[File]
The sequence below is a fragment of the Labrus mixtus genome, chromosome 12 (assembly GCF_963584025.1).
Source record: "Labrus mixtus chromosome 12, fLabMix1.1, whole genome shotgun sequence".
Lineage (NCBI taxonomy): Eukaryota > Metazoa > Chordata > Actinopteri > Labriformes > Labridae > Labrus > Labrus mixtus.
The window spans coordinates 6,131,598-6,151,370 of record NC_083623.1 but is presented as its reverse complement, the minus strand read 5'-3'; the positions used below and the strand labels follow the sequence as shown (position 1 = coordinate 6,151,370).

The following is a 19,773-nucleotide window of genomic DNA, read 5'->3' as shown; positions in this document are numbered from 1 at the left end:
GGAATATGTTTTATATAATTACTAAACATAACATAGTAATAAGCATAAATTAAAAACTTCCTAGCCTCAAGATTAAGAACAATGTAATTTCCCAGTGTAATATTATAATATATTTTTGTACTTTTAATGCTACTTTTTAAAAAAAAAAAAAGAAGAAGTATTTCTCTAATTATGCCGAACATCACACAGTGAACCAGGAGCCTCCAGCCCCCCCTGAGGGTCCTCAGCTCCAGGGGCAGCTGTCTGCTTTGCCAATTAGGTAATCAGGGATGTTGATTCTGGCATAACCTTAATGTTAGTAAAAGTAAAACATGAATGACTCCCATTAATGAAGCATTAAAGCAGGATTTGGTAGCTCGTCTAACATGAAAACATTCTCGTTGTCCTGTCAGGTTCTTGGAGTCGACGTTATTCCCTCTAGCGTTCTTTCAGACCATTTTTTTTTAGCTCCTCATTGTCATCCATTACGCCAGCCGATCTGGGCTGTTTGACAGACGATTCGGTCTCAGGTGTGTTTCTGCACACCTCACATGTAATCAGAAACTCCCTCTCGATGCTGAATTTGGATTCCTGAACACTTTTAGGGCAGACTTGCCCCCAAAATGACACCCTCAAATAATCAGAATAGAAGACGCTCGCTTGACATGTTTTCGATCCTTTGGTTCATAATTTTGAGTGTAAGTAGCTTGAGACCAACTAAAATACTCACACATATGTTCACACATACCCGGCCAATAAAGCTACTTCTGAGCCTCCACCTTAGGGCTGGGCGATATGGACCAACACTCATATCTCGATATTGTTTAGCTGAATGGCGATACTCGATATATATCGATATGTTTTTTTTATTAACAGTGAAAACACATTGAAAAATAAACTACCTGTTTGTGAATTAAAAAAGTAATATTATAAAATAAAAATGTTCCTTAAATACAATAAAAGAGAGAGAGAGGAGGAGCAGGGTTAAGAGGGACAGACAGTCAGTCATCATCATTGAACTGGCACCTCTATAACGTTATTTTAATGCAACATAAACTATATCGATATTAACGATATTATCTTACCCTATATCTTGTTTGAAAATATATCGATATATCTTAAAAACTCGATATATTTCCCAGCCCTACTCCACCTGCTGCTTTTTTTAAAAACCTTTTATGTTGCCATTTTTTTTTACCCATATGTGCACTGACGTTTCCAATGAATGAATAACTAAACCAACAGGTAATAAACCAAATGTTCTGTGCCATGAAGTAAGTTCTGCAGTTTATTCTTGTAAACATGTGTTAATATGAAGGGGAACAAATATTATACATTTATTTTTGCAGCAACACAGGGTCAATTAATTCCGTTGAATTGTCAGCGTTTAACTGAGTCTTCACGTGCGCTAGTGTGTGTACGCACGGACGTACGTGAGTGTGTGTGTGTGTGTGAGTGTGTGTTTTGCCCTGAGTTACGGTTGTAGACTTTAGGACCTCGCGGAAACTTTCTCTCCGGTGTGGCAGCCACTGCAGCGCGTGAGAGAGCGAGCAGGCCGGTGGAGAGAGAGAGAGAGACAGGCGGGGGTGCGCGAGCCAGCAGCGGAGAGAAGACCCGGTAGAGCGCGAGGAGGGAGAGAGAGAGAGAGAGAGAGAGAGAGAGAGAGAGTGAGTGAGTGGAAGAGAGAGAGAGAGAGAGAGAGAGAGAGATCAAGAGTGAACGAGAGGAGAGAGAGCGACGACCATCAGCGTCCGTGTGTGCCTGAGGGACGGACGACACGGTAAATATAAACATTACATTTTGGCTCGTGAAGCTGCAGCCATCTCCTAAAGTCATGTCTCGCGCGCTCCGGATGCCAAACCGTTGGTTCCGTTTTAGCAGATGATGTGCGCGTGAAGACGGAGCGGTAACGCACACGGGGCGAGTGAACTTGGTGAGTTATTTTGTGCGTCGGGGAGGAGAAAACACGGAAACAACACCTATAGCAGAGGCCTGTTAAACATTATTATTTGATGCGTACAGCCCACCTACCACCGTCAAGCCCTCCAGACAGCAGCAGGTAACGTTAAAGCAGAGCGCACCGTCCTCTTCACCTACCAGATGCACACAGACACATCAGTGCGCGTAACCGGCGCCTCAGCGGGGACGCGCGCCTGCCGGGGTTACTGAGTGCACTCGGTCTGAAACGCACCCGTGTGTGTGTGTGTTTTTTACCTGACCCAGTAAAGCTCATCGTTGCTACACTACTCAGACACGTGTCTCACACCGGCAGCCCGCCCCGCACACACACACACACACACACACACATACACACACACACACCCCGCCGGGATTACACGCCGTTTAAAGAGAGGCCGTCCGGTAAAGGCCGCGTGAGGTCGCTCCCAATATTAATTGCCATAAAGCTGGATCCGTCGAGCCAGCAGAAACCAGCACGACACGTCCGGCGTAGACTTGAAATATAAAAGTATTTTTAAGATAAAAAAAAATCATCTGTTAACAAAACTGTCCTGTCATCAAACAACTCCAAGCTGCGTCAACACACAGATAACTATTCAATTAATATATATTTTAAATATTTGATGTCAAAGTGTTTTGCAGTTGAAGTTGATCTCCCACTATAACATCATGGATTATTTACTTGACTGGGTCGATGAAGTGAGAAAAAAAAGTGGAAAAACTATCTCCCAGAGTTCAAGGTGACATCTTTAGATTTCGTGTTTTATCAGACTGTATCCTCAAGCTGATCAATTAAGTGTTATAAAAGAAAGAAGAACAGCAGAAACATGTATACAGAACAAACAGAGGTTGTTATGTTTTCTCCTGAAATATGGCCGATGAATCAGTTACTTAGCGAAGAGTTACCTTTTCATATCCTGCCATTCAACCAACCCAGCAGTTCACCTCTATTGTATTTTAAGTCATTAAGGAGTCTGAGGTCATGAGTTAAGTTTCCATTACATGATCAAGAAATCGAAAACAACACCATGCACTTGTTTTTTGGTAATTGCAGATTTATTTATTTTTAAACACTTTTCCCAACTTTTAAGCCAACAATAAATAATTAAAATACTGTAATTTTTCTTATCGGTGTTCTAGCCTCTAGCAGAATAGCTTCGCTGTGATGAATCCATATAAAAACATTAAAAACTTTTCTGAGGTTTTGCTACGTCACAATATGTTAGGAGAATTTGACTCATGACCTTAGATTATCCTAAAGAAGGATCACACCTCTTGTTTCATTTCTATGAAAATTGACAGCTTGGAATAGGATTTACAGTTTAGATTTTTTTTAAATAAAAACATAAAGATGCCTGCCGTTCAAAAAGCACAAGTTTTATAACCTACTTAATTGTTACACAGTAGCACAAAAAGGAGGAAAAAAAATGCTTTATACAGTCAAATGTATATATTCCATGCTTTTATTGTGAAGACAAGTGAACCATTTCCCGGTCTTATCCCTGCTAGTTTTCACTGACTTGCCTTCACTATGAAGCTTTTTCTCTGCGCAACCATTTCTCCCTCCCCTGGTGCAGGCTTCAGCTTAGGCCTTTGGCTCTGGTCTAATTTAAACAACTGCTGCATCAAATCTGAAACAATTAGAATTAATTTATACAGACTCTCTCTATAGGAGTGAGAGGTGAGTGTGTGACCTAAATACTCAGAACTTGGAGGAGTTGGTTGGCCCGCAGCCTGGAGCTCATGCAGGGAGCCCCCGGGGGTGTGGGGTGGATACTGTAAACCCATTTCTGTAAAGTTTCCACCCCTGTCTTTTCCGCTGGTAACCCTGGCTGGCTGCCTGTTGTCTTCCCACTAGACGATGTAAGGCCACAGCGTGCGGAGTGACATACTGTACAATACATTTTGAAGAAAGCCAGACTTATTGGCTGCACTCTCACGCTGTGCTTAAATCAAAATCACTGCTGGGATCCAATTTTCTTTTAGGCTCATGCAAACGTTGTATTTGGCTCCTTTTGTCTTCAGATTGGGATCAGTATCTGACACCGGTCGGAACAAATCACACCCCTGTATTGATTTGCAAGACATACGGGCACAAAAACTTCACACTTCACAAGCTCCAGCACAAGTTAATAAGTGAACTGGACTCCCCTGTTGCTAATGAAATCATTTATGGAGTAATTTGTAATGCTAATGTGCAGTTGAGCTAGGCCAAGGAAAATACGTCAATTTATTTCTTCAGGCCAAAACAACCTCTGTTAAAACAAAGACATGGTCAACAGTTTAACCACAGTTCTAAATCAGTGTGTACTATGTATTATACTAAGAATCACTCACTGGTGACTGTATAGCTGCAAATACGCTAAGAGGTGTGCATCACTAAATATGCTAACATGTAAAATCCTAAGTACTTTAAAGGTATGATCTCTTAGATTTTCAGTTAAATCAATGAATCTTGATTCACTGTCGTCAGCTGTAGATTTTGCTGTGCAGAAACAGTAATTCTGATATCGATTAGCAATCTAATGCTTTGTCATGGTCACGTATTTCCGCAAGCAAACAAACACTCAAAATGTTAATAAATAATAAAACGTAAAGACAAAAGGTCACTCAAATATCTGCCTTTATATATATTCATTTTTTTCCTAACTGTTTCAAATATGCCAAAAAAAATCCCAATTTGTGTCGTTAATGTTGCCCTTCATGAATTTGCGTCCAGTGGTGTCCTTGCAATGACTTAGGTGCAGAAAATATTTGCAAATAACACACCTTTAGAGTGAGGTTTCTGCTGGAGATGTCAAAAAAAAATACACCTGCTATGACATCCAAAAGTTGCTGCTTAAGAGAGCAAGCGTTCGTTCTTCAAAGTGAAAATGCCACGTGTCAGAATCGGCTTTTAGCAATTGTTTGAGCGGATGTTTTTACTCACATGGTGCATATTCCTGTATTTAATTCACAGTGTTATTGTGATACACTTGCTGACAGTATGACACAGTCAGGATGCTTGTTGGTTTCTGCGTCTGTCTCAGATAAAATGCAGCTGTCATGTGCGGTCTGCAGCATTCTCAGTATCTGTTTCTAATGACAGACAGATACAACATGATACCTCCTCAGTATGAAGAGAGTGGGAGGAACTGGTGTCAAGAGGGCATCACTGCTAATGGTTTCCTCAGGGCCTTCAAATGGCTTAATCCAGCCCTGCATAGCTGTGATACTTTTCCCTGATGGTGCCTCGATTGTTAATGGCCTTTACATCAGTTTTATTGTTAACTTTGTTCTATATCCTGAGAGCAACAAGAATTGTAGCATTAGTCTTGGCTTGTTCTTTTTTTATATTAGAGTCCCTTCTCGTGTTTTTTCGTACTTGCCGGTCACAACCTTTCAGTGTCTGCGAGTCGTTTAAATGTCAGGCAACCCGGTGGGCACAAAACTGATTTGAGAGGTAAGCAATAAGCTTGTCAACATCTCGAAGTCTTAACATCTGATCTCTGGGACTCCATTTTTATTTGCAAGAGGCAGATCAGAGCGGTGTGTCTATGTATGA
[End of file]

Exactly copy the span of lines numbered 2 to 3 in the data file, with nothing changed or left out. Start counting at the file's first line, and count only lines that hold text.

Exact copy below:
Source record: "Labrus mixtus chromosome 12, fLabMix1.1, whole genome shotgun sequence".
Lineage (NCBI taxonomy): Eukaryota > Metazoa > Chordata > Actinopteri > Labriformes > Labridae > Labrus > Labrus mixtus.